For example, in the event that workers do manage materials incorrectly, they need to know how to manage the spills on their bodies or care for the chemical splashes in their eyes. When employees don’t take every precaution to protect themselves, they put themselves at risk for injury. Unfortunately, they may even put themselves at risk for death.
Even if employees receive the proper training, an accident can still occur at any time. Your workers need to make fast decisions and handle them appropriately. When it comes to potentially dangerous materials, employees must be proactive and take extra care while they handle them.
5. Unnecessary expenses
If you violate disposal laws and fail inspections, you’ll receive large civil penalties. In fact, while these fines vary depending on the state in which your company operates, they can come to tens of thousands of dollars, as the penalty rates have increased over the years. For example, in 2018, DOT and EPA fines increased and RCRA violation civil penalty costs more than doubled!
One violation could do serious damage to your company. Plus, there are other long-term expenses related to your violations. If workers injure themselves, you’ll need to take care of worker’s compensation costs, and your insurance premiums will increase.
To prevent financial penalties, you should have hazardous materials protocols and training programs in place. Employees need a plan that they can follow in order to handle materials in ways that comply with state and federal regulations. Setting an effective program in motion now will help you avoid expenses down the road.
What Happens If You Are Exposed to Hazardous Materials?
It’s an unfortunate reality that exposure to hazardous materials occurs regularly. When someone is exposed to these materials, there is a thin line between dangerous and harmless. Exposure to toxins can lead to severe problems and even death, depending on the material type and duration of exposure.
The following is a list of potential symptoms, conditions and outcomes one may experience after a hazmat release:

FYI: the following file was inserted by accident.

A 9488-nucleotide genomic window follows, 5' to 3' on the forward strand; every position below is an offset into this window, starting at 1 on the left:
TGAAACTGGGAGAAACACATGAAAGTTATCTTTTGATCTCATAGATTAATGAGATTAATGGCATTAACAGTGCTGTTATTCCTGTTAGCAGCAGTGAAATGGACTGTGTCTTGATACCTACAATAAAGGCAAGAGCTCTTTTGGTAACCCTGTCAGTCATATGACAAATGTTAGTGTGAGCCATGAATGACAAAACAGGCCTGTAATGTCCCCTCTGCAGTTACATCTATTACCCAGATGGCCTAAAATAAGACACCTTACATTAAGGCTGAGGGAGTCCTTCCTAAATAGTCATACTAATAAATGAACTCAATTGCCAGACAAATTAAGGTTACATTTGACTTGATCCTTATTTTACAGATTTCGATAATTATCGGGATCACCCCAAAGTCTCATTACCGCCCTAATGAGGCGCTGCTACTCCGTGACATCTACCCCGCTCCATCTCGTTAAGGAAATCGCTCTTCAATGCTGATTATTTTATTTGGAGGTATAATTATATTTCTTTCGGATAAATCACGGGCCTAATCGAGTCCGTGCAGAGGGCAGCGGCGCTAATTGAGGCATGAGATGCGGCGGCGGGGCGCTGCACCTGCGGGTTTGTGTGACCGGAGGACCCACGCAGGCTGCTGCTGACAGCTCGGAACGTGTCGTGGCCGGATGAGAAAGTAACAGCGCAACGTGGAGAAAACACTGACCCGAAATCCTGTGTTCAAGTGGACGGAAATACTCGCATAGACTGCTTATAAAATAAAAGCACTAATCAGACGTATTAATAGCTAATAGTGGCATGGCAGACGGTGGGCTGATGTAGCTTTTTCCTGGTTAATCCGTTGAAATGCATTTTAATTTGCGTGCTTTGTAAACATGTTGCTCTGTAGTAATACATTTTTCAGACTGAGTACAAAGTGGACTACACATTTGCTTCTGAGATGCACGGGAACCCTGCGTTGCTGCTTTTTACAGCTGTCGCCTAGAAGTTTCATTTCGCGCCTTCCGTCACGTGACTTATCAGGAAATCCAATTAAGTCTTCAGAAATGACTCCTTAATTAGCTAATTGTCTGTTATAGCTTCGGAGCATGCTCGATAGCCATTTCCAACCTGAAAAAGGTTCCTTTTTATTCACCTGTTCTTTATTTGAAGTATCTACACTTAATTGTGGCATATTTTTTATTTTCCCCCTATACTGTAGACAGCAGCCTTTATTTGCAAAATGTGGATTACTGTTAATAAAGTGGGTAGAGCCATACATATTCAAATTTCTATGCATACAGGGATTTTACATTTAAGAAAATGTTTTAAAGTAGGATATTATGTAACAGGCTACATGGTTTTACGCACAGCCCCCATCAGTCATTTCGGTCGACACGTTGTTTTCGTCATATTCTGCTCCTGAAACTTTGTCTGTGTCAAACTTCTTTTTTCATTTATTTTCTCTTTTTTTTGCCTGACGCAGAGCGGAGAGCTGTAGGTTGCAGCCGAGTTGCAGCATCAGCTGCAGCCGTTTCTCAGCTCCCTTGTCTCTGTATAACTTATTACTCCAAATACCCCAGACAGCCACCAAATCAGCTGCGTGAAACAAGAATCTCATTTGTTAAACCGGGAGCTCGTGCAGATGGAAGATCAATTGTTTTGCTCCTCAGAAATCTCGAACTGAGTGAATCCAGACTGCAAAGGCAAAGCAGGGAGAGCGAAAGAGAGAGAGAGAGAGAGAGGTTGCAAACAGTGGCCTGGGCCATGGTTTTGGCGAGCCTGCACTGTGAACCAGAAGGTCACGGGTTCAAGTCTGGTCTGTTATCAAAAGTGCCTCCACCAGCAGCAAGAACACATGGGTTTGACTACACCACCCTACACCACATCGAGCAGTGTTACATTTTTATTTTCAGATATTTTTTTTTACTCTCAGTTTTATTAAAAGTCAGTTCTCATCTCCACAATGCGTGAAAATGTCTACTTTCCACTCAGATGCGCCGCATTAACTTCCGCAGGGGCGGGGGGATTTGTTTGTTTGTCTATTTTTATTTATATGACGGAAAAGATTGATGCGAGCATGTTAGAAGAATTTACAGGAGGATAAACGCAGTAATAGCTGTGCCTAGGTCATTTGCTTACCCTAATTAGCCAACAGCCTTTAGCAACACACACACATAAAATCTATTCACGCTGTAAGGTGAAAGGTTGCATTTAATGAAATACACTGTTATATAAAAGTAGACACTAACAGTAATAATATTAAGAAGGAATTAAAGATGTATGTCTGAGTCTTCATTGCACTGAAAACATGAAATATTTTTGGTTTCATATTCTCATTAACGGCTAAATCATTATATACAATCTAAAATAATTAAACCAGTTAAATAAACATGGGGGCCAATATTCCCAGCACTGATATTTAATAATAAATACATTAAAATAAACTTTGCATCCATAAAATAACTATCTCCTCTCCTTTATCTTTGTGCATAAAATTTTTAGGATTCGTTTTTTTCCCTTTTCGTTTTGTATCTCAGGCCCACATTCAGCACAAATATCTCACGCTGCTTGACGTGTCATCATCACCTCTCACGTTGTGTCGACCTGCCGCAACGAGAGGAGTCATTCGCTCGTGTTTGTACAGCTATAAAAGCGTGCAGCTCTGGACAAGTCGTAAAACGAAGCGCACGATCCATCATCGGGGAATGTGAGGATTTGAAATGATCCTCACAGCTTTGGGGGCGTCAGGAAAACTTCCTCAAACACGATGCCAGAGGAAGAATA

Skin is the body’s first line of defense against topical exposure to hazardous chemicals and contaminants. Hazardous materials, including chemicals, gases and other substances, can cause serious health effects if absorbed through the skin. Skin irritation may present as mild or severe. Side effects include:
- And more
Respiratory problems are some of the most common symptoms of exposure to hazardous materials. The lungs work to filter harmful substances, but when exposed to something toxic, they can become inflamed or damaged. This exposure can lead to difficulty breathing and other symptoms such as:
- Shortness of breath
- Chest tightness
- Hoarseness or sore throat
- Eye irritation
- And so on
Central Nervous System Effects
The central nervous system (CNS) consists of the brain and spinal cord. It controls all of the body’s functions, including breathing, heart rate, blood pressure and temperature regulation. Hazardous materials can negatively impact your CNS if they make their way into your bloodstream or are breathed in through the nose or mouth. This exposure can lead to the following effects:
- Fainting spells with no known cause
- Nausea and vomiting
- Mental confusion
- Birth defects
- And more
If you suspect you’ve been exposed to a hazardous material, you should seek medical attention immediately.
Learn How to Manage Hazardous Materials Safely
To prevent hazardous material mismanagement consequences, the Hazardous Materials Regulations (HMR) require your employees to be certified and receive ongoing training (once every three years). Besides being human beings who you don’t want to harm, your workers are also valuable to your operations, so it’s in your company’s best interests to keep them protected. Your success depends on them and their safe practices, and we’re committed to helping you and your employees succeed.
HazMat School provides interactive online training courses for drivers, supervisors, shippers, and other workers who must meet DOT, EPA, and OSHA requirements. The courses are available 24/7, so your employees can complete them when it’s most convenient. They can also ask our Remote Instructors™ any specific questions you may have at any time. Plus, to earn their certificates, they won’t have to worry about the commute—they can simply take the course on their preferred device.
Our courses teach over 20,000 students each year to recognize the dangers behind hazardous materials and to understand their potential for causing accidents. They also learn how to effectively handle and transport hazardous substances. For a high-quality learning experience, review our course list and enroll with HazMat School today.